How Software Piracy Hurts VARs
The cost goes far beyond revenue from lost initial sales.
PC software piracy, an endemic global phenomenon of multiple proportions, is a $50 billion-dollar business that poses problems to governments, software companies and, yes, VARs and distributors who lose millions in annual revenue from sales and service. The problems are particularly acute in the United States, which incurs the largest dollar losses from piracy, $9.1 billion, because this country is by far the biggest software market.
These are among the key findings of the sixth annual BSA-IDC PC software piracy study released recently by the Business Software Alliance (BSA). The study was conducted by researcher IDC.
Other findings: In 2008, the rate of PC software piracy dropped in 57 of the 110 countries studied, remained the same in 36, and rose in just 16 The worldwide software piracy rate rose for the second year in a row, from 38 percent to 41 percent, as PC shipments grew fastest in high-piracy countries such as China and India, overwhelming progress elsewhere.
Perhaps the most staggering statistic is that the monetary value of unlicensed software losses to software companies broke the $50 billion mark for the first time and approached the $88 billion value of the legitimate software market in 2008, said John Gantz, chief research officer at IDC.
While the United States has the lowest PC software piracy rate in the world at 20 percent, losses continue to hurt vendors, VARs, distributors, and government tax coffers, he said.
Piracy hurts VARs in a number of ways, said Gantz. It reduces their income from software sales and service, and can delay or derail projects with clients.
For every $1 of software sold there is another $3 to $4 of revenues for local IT service and distribution firms, said Gantz.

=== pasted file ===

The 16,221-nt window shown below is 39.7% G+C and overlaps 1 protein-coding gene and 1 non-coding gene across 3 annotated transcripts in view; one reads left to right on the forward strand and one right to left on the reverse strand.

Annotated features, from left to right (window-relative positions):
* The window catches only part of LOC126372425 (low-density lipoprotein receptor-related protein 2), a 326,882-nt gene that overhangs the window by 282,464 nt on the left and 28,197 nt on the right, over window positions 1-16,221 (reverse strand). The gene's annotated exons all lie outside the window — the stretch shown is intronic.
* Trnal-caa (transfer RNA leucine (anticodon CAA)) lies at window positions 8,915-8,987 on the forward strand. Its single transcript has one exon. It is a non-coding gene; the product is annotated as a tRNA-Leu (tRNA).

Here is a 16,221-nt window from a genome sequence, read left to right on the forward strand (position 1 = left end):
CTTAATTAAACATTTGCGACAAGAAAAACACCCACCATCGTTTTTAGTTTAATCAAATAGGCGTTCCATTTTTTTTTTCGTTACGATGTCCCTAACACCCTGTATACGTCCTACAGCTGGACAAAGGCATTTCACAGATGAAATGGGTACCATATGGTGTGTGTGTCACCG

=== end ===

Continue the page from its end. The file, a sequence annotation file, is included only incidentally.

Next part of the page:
Problems, and opportunity
Clearly, software piracy denies sales opportunities to VARs, vendors and distributors, said Stacy Nethercoat, vice president, software product marketing at Tech Data.
But aside from those initial software sales, piracy also kills renewal revenue that we and our partners enjoy from subscription and maintenance, as well as services fees to support software deployments, she said.
Gantz said that when a prospective client with pirated software which is obviously unsupported by service wants to hire a VAR for a new software project, the VAR is confronted with both problems and opportunities.
The problems include being unable to support any pirated software and having to tell the client to dump the pirated stuff because it is illegal and because the new software probably wont work well with it anyway.
Piracys biggest opportunity for VARs is selling clients software asset management programs to help them better manage, deploy, maintain, and dispose of their software, said Gantz.
Piracy undermines local IT service firms, gives illegal software users an unfair advantage in business, and spreads security risks, said BSA president and CEO Robert Holleyman.
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